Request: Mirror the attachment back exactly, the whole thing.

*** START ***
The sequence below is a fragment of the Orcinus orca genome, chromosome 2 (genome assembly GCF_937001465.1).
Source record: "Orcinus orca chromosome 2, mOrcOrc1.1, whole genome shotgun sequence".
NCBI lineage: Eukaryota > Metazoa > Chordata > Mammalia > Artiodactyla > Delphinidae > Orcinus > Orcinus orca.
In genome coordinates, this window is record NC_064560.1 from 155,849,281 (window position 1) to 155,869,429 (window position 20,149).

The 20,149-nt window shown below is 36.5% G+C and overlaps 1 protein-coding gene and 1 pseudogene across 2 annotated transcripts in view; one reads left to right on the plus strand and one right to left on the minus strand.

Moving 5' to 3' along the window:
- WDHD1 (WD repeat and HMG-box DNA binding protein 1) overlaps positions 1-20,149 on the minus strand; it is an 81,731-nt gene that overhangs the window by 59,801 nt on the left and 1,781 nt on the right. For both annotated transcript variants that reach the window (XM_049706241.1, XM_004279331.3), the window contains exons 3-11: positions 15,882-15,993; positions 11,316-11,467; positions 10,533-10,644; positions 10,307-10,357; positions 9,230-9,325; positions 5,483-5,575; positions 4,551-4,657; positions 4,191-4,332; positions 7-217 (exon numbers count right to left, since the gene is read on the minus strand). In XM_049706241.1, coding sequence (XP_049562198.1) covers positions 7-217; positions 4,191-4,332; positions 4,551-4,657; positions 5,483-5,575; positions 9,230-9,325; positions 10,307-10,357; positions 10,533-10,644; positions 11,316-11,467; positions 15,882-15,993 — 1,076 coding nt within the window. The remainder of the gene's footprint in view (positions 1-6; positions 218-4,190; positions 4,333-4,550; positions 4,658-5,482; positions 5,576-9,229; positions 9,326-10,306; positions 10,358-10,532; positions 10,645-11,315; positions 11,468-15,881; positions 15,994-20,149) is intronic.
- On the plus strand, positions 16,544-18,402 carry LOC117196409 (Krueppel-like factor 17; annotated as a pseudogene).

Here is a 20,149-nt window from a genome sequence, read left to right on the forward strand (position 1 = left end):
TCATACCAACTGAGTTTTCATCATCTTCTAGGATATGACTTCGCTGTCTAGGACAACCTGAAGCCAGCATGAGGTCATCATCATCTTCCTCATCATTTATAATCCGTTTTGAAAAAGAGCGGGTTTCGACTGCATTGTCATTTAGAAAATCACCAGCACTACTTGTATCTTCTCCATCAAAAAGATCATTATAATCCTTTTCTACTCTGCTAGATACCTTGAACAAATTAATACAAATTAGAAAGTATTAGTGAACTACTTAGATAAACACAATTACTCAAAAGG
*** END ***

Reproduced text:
The sequence below is a fragment of the Orcinus orca genome, chromosome 2 (genome assembly GCF_937001465.1).
Source record: "Orcinus orca chromosome 2, mOrcOrc1.1, whole genome shotgun sequence".
NCBI lineage: Eukaryota > Metazoa > Chordata > Mammalia > Artiodactyla > Delphinidae > Orcinus > Orcinus orca.
In genome coordinates, this window is record NC_064560.1 from 155,849,281 (window position 1) to 155,869,429 (window position 20,149).

The 20,149-nt window shown below is 36.5% G+C and overlaps 1 protein-coding gene and 1 pseudogene across 2 annotated transcripts in view; one reads left to right on the plus strand and one right to left on the minus strand.

Moving 5' to 3' along the window:
- WDHD1 (WD repeat and HMG-box DNA binding protein 1) overlaps positions 1-20,149 on the minus strand; it is an 81,731-nt gene that overhangs the window by 59,801 nt on the left and 1,781 nt on the right. For both annotated transcript variants that reach the window (XM_049706241.1, XM_004279331.3), the window contains exons 3-11: positions 15,882-15,993; positions 11,316-11,467; positions 10,533-10,644; positions 10,307-10,357; positions 9,230-9,325; positions 5,483-5,575; positions 4,551-4,657; positions 4,191-4,332; positions 7-217 (exon numbers count right to left, since the gene is read on the minus strand). In XM_049706241.1, coding sequence (XP_049562198.1) covers positions 7-217; positions 4,191-4,332; positions 4,551-4,657; positions 5,483-5,575; positions 9,230-9,325; positions 10,307-10,357; positions 10,533-10,644; positions 11,316-11,467; positions 15,882-15,993 — 1,076 coding nt within the window. The remainder of the gene's footprint in view (positions 1-6; positions 218-4,190; positions 4,333-4,550; positions 4,658-5,482; positions 5,576-9,229; positions 9,326-10,306; positions 10,358-10,532; positions 10,645-11,315; positions 11,468-15,881; positions 15,994-20,149) is intronic.
- On the plus strand, positions 16,544-18,402 carry LOC117196409 (Krueppel-like factor 17; annotated as a pseudogene).

Here is a 20,149-nt window from a genome sequence, read left to right on the forward strand (position 1 = left end):
TCATACCAACTGAGTTTTCATCATCTTCTAGGATATGACTTCGCTGTCTAGGACAACCTGAAGCCAGCATGAGGTCATCATCATCTTCCTCATCATTTATAATCCGTTTTGAAAAAGAGCGGGTTTCGACTGCATTGTCATTTAGAAAATCACCAGCACTACTTGTATCTTCTCCATCAAAAAGATCATTATAATCCTTTTCTACTCTGCTAGATACCTTGAACAAATTAATACAAATTAGAAAGTATTAGTGAACTACTTAGATAAACACAATTACTCAAAAGG